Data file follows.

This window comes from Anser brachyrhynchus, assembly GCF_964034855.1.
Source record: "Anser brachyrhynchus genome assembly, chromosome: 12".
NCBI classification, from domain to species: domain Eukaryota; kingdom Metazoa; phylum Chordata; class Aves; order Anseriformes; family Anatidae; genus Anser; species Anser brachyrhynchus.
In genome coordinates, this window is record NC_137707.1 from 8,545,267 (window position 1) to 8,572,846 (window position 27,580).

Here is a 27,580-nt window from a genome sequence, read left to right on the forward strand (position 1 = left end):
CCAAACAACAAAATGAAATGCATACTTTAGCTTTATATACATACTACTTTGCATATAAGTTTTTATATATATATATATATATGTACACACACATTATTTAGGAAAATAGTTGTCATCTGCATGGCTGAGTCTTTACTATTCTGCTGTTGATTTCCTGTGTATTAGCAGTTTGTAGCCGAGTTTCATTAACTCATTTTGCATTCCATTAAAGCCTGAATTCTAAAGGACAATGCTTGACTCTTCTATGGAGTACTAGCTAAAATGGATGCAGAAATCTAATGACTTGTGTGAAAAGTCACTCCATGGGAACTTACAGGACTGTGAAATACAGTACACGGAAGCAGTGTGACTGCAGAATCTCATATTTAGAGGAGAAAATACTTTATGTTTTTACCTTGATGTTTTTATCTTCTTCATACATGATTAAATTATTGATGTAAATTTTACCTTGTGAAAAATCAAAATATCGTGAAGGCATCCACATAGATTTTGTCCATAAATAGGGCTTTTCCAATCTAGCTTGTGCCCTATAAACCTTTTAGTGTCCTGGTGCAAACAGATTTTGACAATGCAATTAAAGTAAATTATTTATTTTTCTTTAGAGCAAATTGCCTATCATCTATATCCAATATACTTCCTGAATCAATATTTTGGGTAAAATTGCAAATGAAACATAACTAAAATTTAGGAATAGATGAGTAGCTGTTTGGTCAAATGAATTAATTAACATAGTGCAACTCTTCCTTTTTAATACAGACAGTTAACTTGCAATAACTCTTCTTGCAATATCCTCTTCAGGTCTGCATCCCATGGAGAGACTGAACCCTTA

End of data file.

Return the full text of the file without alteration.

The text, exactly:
This window comes from Anser brachyrhynchus, assembly GCF_964034855.1.
Source record: "Anser brachyrhynchus genome assembly, chromosome: 12".
NCBI classification, from domain to species: domain Eukaryota; kingdom Metazoa; phylum Chordata; class Aves; order Anseriformes; family Anatidae; genus Anser; species Anser brachyrhynchus.
In genome coordinates, this window is record NC_137707.1 from 8,545,267 (window position 1) to 8,572,846 (window position 27,580).

Here is a 27,580-nt window from a genome sequence, read left to right on the forward strand (position 1 = left end):
CCAAACAACAAAATGAAATGCATACTTTAGCTTTATATACATACTACTTTGCATATAAGTTTTTATATATATATATATATATGTACACACACATTATTTAGGAAAATAGTTGTCATCTGCATGGCTGAGTCTTTACTATTCTGCTGTTGATTTCCTGTGTATTAGCAGTTTGTAGCCGAGTTTCATTAACTCATTTTGCATTCCATTAAAGCCTGAATTCTAAAGGACAATGCTTGACTCTTCTATGGAGTACTAGCTAAAATGGATGCAGAAATCTAATGACTTGTGTGAAAAGTCACTCCATGGGAACTTACAGGACTGTGAAATACAGTACACGGAAGCAGTGTGACTGCAGAATCTCATATTTAGAGGAGAAAATACTTTATGTTTTTACCTTGATGTTTTTATCTTCTTCATACATGATTAAATTATTGATGTAAATTTTACCTTGTGAAAAATCAAAATATCGTGAAGGCATCCACATAGATTTTGTCCATAAATAGGGCTTTTCCAATCTAGCTTGTGCCCTATAAACCTTTTAGTGTCCTGGTGCAAACAGATTTTGACAATGCAATTAAAGTAAATTATTTATTTTTCTTTAGAGCAAATTGCCTATCATCTATATCCAATATACTTCCTGAATCAATATTTTGGGTAAAATTGCAAATGAAACATAACTAAAATTTAGGAATAGATGAGTAGCTGTTTGGTCAAATGAATTAATTAACATAGTGCAACTCTTCCTTTTTAATACAGACAGTTAACTTGCAATAACTCTTCTTGCAATATCCTCTTCAGGTCTGCATCCCATGGAGAGACTGAACCCTTA